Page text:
We live in anxious times. “Biggest financial crisis since the Great Depression,” we hear. Unemployment. An expensive, heartbreaking war. And that doesn’t even include all the stuff you carry on your shoulders personally: the health problems, family problems, work stress, school demands and so on that everyone seems to bear to one degree or another.

At times like these, it’s important that we not get so focused on the way things are that we can’t continue to imagine the way things might be. The difference, I guess, between staying on the field and taking your cuts versus heading for the exits with your shoulders slumped is that if you’re in the game at all, you have to stay on the field. There are no guarantees that everything will change for the better if we just hang in there and keep swinging, of course. But there’s that possibility, hanging out there like a bad curve ball. Stand in long enough, and eventually you’ll get a pitch you can hit.

Sometimes, of course, standing in long enough means past the point where anyone else would think that there was a chance. “Be faithful, and I will give you life” – I think I’d prefer it if Jesus had left it at that, if you want to know the truth. “Be faithful” – that’s harmless enough. That’s about going to church and saying my prayers and being nice to people, isn’t it?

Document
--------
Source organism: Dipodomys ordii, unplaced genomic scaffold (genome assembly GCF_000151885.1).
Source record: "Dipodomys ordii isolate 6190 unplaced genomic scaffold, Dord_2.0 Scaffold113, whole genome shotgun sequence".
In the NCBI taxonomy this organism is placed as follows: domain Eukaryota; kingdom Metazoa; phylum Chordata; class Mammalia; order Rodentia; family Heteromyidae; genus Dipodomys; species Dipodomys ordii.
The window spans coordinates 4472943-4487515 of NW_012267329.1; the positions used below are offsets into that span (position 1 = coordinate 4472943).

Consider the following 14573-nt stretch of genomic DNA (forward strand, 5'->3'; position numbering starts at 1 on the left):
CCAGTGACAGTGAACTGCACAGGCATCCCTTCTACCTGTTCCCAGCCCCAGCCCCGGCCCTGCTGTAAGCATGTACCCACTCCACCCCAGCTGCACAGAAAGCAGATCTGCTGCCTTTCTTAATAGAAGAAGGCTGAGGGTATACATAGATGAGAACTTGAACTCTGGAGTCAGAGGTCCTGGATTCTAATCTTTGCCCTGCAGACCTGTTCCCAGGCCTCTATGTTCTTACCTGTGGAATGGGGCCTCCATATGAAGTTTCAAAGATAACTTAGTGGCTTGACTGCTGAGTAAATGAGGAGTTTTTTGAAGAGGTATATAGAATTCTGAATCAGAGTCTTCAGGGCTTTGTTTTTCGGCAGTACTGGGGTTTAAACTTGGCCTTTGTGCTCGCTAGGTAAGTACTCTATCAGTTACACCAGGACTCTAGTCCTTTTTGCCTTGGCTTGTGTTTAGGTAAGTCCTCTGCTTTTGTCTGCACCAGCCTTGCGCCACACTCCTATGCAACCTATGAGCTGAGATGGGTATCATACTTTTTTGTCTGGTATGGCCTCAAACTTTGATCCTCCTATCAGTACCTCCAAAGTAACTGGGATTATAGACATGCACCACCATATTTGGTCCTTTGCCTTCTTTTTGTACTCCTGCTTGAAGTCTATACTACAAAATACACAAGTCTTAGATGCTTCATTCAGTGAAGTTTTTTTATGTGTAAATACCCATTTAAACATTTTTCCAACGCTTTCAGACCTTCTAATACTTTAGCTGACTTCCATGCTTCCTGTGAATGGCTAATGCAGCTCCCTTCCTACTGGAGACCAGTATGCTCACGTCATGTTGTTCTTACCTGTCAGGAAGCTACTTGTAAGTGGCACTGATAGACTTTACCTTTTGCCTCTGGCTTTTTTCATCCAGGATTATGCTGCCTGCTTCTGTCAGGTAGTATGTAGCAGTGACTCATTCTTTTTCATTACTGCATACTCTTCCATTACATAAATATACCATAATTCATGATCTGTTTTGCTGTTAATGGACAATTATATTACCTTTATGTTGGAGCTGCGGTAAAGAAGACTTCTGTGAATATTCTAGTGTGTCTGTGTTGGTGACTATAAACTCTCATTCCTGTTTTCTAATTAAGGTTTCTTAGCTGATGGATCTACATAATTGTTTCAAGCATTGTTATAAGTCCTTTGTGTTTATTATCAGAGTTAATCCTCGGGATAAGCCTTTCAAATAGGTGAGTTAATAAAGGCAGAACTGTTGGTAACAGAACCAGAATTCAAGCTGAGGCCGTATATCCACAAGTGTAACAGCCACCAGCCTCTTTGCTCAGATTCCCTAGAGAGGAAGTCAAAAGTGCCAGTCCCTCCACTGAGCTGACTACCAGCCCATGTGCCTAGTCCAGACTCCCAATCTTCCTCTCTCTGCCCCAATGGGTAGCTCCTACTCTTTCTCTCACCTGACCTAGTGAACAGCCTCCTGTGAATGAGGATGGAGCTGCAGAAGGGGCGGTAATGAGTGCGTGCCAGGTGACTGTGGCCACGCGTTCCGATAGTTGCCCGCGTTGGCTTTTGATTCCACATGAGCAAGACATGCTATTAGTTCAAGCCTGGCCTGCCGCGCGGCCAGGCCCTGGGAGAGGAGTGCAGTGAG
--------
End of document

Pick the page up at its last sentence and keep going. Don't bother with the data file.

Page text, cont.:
No, it’s not. It’s about suffering, and not giving in to fear. Not the absence of fear – Jesus himself didn’t meet that standard – but recognizing that being afraid of something doesn’t have to be the same thing as shrinking from it. The promise Jesus makes is for people who will put their trust in him even if it literally kills them. And the reality is, of course, that everyone who has ever trusted Jesus before you is dead. No one survives the experience.